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The giant redwoods of Northern California are the biggest trees in the world with trunks so thick that it’s possible to carve a small driveway through them. Early park promoters thought this was a good idea — create drive-through tunnels and charge tourists a fee to drive their cars through to the other side. It provided a great photo opportunity and the idea quickly caught on. Over time numerous drive-through trees, as well as walk-through trees and even step-thru stumps came along. The National Parks Service and environmentalists no longer allow drive-through trees to be created, but a handful of these tunnels that survive are carefully preserved.

California’s first drive-through tunnel was carved out of a dead and burned giant sequoia at Tuolumne Grove in Yosemite National Park. The tree was struck by lightening but was still living when she was cut down at 90 feet from the ground and debarked. She was tunneled in 1875 to promote tourism. The tree still stands, although you can no longer drive through the tunnel.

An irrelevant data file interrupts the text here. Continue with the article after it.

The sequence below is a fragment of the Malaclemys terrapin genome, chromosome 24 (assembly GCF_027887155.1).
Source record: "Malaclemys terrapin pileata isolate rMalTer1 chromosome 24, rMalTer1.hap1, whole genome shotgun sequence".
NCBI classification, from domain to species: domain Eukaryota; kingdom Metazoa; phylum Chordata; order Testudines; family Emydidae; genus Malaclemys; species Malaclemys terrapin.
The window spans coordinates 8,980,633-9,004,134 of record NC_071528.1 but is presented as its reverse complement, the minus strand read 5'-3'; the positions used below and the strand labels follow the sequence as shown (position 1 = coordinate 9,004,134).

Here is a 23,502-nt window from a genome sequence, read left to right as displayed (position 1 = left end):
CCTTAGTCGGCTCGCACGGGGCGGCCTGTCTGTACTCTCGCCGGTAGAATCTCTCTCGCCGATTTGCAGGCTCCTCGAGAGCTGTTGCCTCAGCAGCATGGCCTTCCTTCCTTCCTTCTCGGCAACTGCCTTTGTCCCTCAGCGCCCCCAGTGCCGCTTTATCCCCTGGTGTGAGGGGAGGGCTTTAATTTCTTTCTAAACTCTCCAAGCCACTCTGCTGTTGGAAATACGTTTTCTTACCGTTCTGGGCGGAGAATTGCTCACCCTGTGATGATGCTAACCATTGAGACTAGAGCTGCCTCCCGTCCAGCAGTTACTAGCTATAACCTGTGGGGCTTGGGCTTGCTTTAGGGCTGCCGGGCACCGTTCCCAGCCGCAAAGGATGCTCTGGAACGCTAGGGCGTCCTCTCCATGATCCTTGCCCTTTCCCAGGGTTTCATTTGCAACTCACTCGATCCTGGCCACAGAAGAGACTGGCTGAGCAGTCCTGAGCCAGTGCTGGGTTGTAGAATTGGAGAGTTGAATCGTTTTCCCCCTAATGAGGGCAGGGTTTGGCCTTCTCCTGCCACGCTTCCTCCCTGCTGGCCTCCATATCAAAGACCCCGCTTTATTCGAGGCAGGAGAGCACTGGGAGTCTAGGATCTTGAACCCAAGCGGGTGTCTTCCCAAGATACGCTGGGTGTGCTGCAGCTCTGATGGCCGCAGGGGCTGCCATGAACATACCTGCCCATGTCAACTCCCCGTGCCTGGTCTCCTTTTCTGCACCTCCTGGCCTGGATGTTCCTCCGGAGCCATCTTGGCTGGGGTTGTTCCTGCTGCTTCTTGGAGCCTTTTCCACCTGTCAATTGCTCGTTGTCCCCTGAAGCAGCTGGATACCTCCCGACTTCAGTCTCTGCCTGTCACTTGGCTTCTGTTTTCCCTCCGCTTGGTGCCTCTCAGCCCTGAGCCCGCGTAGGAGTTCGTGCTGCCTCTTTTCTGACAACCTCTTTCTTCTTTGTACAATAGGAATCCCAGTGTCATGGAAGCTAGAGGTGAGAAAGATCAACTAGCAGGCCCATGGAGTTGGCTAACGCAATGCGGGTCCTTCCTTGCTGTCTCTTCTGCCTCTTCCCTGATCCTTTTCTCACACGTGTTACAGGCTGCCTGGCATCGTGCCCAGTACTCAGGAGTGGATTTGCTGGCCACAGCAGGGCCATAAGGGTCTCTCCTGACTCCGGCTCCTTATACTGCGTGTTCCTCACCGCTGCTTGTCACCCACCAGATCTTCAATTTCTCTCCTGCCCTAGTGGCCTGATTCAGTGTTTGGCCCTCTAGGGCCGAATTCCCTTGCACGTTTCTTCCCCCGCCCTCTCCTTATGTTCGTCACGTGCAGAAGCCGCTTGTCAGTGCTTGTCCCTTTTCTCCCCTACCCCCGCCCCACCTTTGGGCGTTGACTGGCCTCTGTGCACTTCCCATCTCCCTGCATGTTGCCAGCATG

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The tree that started it all. The dead giant at Tuolumne Grove. Photo credit: faungg's photos/Flickr

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© Amusing Planet, 2016.


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